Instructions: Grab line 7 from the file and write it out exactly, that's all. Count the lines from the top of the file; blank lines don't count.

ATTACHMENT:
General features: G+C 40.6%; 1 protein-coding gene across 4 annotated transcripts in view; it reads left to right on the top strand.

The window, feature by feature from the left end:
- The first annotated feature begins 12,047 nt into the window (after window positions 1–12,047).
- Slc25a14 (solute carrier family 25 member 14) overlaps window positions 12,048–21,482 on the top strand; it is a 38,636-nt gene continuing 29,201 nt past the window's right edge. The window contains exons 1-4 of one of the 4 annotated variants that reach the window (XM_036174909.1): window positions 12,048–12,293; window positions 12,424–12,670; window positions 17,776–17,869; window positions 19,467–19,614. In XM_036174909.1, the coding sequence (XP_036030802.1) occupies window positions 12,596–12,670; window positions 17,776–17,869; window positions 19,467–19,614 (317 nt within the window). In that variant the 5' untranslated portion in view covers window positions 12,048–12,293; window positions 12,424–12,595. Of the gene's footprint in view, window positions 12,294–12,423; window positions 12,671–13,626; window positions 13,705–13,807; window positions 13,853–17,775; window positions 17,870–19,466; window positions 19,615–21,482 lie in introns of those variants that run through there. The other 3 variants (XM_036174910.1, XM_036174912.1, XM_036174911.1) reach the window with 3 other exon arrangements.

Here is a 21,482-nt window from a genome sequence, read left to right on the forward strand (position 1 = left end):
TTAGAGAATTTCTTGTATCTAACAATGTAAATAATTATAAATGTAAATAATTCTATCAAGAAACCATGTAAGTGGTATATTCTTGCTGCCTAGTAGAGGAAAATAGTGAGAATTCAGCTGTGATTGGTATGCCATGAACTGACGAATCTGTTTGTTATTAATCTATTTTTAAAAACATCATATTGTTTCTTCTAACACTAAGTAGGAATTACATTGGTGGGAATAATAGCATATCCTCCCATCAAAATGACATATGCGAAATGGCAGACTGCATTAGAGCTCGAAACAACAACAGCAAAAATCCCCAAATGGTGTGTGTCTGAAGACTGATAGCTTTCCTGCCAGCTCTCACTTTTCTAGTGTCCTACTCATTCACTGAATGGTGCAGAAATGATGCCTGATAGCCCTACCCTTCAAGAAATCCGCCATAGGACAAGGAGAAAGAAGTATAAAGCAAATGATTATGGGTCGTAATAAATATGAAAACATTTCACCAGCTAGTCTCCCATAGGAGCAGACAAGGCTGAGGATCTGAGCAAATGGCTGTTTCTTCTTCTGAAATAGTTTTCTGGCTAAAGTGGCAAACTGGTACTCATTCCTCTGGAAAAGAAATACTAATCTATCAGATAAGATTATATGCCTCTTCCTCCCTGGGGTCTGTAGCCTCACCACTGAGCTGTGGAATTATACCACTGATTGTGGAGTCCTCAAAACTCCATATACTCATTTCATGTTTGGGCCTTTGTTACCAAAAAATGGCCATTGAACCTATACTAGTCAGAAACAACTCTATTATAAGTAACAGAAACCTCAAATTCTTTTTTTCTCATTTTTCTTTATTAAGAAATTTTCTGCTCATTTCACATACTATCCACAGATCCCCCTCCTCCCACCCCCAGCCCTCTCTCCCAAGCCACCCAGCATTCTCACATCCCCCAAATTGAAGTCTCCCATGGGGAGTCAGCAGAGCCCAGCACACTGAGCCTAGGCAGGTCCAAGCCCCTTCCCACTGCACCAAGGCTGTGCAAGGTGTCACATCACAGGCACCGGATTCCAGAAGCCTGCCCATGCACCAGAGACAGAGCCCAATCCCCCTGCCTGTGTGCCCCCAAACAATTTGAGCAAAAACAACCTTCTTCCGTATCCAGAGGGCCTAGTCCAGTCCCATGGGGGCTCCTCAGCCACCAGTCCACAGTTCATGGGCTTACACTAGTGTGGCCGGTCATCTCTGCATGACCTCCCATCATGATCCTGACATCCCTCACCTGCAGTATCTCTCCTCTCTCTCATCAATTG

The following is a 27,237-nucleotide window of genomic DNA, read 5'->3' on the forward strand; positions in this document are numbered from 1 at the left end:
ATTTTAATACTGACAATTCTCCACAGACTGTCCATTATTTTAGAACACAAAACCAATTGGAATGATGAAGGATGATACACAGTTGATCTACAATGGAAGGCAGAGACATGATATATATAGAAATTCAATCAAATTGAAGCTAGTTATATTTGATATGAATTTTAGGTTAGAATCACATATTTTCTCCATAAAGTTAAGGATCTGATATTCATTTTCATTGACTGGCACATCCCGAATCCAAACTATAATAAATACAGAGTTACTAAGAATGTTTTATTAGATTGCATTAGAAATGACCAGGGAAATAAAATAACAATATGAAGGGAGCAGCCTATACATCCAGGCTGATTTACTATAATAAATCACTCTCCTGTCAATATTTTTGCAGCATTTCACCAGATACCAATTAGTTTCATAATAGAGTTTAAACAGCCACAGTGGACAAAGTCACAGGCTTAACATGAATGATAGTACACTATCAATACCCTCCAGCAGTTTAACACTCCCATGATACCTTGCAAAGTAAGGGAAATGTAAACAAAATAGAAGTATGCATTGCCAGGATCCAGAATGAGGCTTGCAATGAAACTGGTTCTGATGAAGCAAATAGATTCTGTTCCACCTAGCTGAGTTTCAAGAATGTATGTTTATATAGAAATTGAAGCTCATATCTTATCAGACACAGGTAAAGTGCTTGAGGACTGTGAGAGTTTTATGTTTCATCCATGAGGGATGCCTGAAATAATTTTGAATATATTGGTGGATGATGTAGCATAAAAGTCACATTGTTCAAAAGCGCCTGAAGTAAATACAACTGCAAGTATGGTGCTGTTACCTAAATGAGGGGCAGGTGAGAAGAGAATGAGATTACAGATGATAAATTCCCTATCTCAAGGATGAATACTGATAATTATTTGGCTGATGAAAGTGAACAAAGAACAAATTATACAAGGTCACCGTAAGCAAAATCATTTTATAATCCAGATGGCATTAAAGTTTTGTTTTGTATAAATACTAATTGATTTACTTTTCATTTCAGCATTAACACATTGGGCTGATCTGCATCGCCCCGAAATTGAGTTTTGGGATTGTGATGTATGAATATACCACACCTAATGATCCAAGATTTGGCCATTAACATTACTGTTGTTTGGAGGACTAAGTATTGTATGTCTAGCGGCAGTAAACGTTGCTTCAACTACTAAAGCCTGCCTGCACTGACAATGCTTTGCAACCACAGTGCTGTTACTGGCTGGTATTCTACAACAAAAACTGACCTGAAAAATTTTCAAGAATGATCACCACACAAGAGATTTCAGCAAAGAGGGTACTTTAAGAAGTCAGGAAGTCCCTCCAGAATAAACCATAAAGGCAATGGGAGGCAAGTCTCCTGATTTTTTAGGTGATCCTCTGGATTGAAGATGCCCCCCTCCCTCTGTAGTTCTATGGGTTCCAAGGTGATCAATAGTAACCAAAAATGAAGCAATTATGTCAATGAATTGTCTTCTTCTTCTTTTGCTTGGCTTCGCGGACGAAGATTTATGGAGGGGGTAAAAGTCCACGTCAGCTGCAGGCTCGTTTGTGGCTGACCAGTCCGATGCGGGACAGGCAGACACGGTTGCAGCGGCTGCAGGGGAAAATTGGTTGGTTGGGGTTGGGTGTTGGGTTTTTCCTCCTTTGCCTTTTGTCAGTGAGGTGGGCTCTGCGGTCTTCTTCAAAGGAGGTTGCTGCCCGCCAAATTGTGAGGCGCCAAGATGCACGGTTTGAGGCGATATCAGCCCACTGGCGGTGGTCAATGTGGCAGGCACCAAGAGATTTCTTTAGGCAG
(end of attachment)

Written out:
The following is a 27,237-nucleotide window of genomic DNA, read 5'->3' on the forward strand; positions in this document are numbered from 1 at the left end: